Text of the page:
Here’s a great article that sums up today’s coffee course: What Makes an Online Instructional Video Compelling?


Reflect on best practices discussed with using videos as part of teaching. Considering the course and students you teach, do you think these best practices are relevant? Why/Why not? How have/would you integrate videos with activities?

Join us for a face-to-face session today!

Please register if you would like to come.

Friday, 8 September, 12-1pm, Chancelry Building #10, 10 East Road – meet in the Lobby

We invite you to a hands-on session where you can learn more about and practise presenting on camera in the SCAPA Professional Media Studio.  Jamie Kidston from SCAPA will also be on hand to share his tips. Please RSVP to: if you are able to attend. View the campus map for directions.

Additional resources:


Grumett, D. & Appleby-Donald, E. (2016). Does lecture capture enhance learning?, Teaching Matters at the University of Edinburgh, retrieved on 30 August 2017 from

McKee, D. (2014). What happens when students can choose between videos and in-person lectures, Teach Better, retrieved on 30 August 2017 from

O’Callaghanm F.V., Neumann, D.L., Jones, L. & Creed, P.A. (2017). The use of lecture recordings in higher education: A review of institutional, student, and lecturer issues, Education and Information Technologies, 22(1), pp. 399-415.

Woolfitt (2015). The effective use of video in higher education, Lectoraat Teaching, retrieved on 30 August 2017 from




9 thoughts on “Day 5: Integrating video into your teaching

  1. Reflect on best practices discussed with using videos as part of teaching. Considering the course and students you teach, do you think these best practices are relevant? Why/Why not? How have/would you integrate videos with activities?

    I am going to follow the 5 minute rule going forward — focusing on two goals – 1 headshot videos for personal engagement as weekly intro and/or sumary. 2. worked examples – with handwriting and occasional inserted images of the formula or algorithm being followed. I am not sure what to do about the traditional pre-exam course summary lecture though — definitely not a 5minutes thing.

    See you at the SCAPA tour

    1. Thank you for your comment. It’s great you are going with the 5 minute rule. In terms of traditional pre-exam course summary lecture, you may want to consider chunking the information by grouping points and presenting them in a series of short videos. I recently heard someone tell me how useful these may be for some students as they need more revision in certain areas rather than others. But it’ll be interesting to hear what feedback you or others may have had about these pre-exam summary videos! Thank you and see you soon – Rebecca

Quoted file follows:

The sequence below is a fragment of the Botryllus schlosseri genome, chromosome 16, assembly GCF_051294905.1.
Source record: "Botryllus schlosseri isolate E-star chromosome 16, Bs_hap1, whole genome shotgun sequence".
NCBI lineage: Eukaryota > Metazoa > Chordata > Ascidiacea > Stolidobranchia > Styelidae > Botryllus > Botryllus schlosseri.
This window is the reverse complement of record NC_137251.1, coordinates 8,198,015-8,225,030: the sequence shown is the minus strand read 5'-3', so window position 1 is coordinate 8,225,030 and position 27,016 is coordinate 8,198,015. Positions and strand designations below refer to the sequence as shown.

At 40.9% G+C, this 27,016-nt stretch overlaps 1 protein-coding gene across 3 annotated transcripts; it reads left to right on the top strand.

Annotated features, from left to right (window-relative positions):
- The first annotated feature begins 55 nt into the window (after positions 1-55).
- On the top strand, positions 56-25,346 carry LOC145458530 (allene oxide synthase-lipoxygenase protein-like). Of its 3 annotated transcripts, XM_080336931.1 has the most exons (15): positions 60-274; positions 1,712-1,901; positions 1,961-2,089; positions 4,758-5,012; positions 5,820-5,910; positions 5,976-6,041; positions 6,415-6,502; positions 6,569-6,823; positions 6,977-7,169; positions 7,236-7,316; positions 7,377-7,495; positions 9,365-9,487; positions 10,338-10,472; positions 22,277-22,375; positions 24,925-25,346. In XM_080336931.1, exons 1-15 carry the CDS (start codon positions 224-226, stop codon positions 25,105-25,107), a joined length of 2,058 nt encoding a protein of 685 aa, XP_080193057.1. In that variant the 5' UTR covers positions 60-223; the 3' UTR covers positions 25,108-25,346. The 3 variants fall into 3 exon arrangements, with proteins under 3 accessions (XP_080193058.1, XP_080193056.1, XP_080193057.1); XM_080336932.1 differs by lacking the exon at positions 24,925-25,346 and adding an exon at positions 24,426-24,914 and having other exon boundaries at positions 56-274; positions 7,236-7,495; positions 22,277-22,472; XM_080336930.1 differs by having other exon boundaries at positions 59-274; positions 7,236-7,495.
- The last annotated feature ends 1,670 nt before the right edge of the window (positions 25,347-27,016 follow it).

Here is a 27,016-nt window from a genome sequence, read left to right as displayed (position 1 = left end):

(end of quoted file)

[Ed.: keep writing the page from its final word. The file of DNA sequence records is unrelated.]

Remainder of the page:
2. I can see the value of a short video. When I log into echo360 and watch patterns in viewing, I can see that most students watch the first 5 minutes as a block, and then start skipping ahead… and a quiz would make sure that, if they had skipped over something important, they’d have to go back and find it.
    I really like the idea of a forum too. We’ve started dedicating one class a week to a forum discussion on Wattle. I post questions and students answer them online and we spend about an hour doing that. I can see that would be even more engaging with some video content added as well.
    Thanks again for all the great ideas and another awesome coffee course!

  3. Keeping the videos short (6 minutes) and having a quiz after are very relevant to any students. While I like to think that my students are self directed mature learners, it helps to tell them “there will be a TEST after this, so pay attention!”. However, I would like to have more than just a video in a package of work, perhaps some reading to do as well and discuss in a forum.

    But video is no different to any other form of material provided for study: I would not give a student anything to read or do, unless there was some form of assessment associated, which counted to their final result. Otherwise I am saying to the student: “This is not important, so skip it”.

  4. Yes, keeping the video brief – 4 to 5 mins max – will be what I aim for, too. Some of the notions/theories related to my research/teaching are very complex but, once explained and related to real-world experiences, easily understood. Going any longer than 4 to 5 mins could be counterproductice and lose my viewer.
    I’m looking forward to becoming proficient at editing my videos – I can see that the possibilities are endless! I will then focus on integrating headshots to introduce/explain certain notions and support that with written material/images to optimise learning outcomes.
    Quizes and forums are a great way to engage the different types of learners too [though I must confess, I tend to skip them when I do MOOCs!]; forums, in particular, I find really effective when wanting to promote reflective learning.